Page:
In accordance with an aspect of the present invention, SMF records are analyzed to track the resources (e.g., CPU time, memory usage, etc.) used by a particular workload, as defined by a customer. One or more workloads defined by one or more customers can be tracked. One embodiment of the logic associated with tracking a workload is described with reference to
One example of a workload definitions file 602 is described with reference to
One embodiment of the logic associated with tracking a customer defined workload is described in detail with reference to
Thereafter, at STEP 622, workload definitions file 602 is input to the process. Each input Work File 1 record is analyzed for a CICS transaction name meeting any workload lead transaction WiTj specification and other workload selection criteria (WiOTj), if defined. A record is written to the output Work File 2, when the workload selection criteria is met. In one embodiment, the record includes the CICS UOW field; the workload name, WNi, field corresponding to the matched WiTj; and the transaction start time. In other embodiments, additional, less, and/or different fields may be included.
At STEP 624, the records of Work File 2 are input to the tracking process and a search is performed for unique CICS UOW fields. When a unique value of the CICS UOW field is encountered on the input file, a record is written to the output UOW trigger file 608. In one embodiment, the record includes the CICS UOW field and the workload name (WNi) field. Again, in other embodiments, additional, less, and/or different fields may be included.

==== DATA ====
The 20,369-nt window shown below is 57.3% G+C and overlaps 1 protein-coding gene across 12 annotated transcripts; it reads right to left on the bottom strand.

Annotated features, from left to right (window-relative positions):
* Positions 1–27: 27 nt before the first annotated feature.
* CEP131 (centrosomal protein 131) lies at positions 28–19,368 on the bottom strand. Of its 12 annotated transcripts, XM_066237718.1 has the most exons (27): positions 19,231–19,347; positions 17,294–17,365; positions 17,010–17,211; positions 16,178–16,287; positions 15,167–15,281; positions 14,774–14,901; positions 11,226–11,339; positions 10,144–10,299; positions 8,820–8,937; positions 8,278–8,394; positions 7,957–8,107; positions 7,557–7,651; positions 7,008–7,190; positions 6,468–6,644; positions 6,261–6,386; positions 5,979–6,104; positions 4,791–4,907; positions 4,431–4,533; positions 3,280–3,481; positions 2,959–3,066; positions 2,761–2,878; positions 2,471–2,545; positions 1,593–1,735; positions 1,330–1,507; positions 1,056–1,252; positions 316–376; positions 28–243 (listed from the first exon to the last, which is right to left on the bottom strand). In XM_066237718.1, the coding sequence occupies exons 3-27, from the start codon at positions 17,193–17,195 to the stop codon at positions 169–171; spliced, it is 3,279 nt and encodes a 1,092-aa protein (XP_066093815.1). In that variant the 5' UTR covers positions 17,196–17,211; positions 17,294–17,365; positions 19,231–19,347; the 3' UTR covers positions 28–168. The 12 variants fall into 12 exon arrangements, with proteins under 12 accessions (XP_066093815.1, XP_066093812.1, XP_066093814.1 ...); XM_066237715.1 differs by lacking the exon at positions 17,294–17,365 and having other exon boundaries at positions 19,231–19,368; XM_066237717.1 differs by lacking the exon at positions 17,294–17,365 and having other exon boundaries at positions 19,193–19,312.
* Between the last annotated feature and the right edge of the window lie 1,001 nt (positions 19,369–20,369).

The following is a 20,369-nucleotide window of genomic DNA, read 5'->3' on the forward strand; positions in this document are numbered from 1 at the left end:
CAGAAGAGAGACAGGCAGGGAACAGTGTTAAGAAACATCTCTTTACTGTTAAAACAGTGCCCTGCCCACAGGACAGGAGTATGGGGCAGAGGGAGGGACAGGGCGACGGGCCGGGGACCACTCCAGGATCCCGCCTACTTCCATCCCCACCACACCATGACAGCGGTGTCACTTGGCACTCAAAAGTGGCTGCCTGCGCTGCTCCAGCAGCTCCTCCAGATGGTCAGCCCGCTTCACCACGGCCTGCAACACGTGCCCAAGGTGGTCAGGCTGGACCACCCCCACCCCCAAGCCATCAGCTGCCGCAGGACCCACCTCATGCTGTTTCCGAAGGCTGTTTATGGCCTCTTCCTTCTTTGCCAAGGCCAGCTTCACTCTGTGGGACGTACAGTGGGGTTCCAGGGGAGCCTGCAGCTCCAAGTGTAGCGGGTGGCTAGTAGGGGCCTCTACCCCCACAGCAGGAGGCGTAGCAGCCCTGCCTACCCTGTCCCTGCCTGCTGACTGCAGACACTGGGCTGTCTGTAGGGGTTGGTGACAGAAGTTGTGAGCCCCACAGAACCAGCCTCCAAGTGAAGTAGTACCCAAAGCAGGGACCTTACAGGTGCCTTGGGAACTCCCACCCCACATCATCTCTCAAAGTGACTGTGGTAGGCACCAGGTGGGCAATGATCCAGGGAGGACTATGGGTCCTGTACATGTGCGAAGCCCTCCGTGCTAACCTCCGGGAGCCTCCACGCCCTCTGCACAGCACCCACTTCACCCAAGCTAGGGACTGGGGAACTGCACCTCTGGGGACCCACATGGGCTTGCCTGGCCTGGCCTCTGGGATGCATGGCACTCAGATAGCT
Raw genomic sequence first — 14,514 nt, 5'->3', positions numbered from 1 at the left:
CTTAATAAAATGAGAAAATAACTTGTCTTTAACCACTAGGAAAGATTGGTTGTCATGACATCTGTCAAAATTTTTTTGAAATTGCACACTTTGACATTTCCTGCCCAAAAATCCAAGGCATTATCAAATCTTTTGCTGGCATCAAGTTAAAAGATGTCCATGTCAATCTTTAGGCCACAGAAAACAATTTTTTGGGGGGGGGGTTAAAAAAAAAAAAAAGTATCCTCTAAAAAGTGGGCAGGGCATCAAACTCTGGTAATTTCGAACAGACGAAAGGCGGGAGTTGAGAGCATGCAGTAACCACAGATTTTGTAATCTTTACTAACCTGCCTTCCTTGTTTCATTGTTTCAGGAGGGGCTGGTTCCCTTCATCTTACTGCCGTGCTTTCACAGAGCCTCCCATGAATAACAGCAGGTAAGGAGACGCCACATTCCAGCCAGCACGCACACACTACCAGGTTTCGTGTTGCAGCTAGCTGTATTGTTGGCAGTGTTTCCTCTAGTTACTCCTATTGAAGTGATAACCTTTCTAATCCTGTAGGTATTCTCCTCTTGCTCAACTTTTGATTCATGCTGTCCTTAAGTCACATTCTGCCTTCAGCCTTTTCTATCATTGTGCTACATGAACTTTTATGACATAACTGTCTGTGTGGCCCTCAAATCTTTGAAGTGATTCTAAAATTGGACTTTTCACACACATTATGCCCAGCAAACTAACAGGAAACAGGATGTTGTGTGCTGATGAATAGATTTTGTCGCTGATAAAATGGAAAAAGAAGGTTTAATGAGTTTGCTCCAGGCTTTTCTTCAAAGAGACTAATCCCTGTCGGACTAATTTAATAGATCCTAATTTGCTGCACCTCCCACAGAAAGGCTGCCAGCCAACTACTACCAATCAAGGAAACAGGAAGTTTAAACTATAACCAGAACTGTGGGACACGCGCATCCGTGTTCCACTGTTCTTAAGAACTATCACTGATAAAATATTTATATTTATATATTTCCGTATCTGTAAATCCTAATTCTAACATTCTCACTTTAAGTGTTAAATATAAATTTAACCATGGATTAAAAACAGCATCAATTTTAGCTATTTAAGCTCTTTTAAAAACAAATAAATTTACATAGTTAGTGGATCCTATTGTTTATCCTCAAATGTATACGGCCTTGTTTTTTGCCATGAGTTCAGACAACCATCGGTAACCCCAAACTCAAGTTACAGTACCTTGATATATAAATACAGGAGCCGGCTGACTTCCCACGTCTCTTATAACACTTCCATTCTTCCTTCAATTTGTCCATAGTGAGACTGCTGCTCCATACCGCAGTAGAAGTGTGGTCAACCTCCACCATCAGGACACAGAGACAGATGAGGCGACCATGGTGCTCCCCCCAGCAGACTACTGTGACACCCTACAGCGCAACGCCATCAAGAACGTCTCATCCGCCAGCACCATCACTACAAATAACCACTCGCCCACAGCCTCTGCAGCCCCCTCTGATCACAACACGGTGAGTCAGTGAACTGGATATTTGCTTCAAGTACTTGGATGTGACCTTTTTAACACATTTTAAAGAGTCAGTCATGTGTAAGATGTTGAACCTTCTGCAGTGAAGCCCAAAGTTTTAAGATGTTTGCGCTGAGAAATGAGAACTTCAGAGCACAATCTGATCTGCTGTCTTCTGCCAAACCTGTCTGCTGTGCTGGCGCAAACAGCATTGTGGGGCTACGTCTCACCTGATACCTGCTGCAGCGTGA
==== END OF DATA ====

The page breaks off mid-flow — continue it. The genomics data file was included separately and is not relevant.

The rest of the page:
Next, at STEP 626, a comparison is performed with records in the input UOW trigger file with records in the input Work File 1 on the common CICS UOW field. For each match, a record is written to the output CICS workloads file 610. In one embodiment, the record includes the fields of both the matched records. However, in other embodiments, additional, less, and/or different fields may be included.
Additionally, in this example, at STEP 628 (
Subsequently, the records of the input UOW trigger file are compared with the records of the input Work File 1 using the CICS UOW from the UOW trigger file records and the DB2 UOW from the Work File 1 records. For each match, a record is written to the output DB2 workloads file 612. In one example, the record includes the fields of both the matched records. However, again, in other embodiments, additional, less, and/or different fields may be included.